This is the flour, all powdered and white that formed the gluten when combined with the milk that mixed with the honey that wakened the yeast that raised the bread that I kneaded and made for communion.

This is the oil, golden and pure that anointed the flour all powdered and white that formed the gluten when combined with the milk that mixed with the honey that wakened the yeast that raised the bread that I kneaded and made for communion.

a glass of milk, a dish of flour, and a small bowl of olive oil

This is the salt, briny and sharp that seasoned the oil, golden and pure that anointed the flour all powdered and white that formed the gluten when combined with the milk that mixed with the honey that wakened the yeast that raised the bread that I kneaded and made for communion.

a teaspoon of salt

This is the stone, all seasoned and worn that supported the salt, briny and sharp that seasoned the oil, golden and pure that anointed the flour all powdered and white that formed the gluten when combined with the milk that mixed with the honey that wakened the yeast that raised the bread that I kneaded and made for communion.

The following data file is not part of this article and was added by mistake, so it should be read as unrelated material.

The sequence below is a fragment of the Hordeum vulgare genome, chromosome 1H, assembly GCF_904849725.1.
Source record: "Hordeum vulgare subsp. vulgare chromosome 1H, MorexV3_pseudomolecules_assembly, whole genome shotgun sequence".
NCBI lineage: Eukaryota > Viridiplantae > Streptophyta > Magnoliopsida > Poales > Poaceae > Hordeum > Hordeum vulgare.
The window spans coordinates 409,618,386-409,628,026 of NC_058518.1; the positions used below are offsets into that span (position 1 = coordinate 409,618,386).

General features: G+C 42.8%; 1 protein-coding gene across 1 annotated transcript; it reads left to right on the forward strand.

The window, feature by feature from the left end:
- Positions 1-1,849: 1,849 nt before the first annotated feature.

a brown baking stone for baking the communion bread

This is the oven, warm and waiting, that heated the stone all seasoned and worn that supported the salt, briny and sharp that seasoned the oil, golden and pure that anointed the flour all powdered and white that formed the gluten when combined with the milk that mixed with the honey that wakened the yeast that raised the bread that I kneaded and made for communion.

photo of the inside of my oven

This is the church that receives the bread from the oven, warm and waiting that heated the stone all seasoned and worn that supported the salt, briny and sharp that seasoned the oil, golden and pure that anointed the flour all powdered and white that formed the gluten when combined with the milk that mixed with the honey that wakened the yeast that raised the bread that I kneaded and made for communion.

The exterior of St. Andrews Presbyterian Church in Charlotte, NC.

This is my friend whose flock is the church that receives the bread from the oven, warm and waiting that heated the stone all seasoned and worn that supported the salt, briny and sharp that seasoned the oil, golden and pure that anointed the flour all powdered and white that formed the gluten when combined with the milk that mixed with the honey that wakened the yeast that raised the bread that I kneaded and made for communion.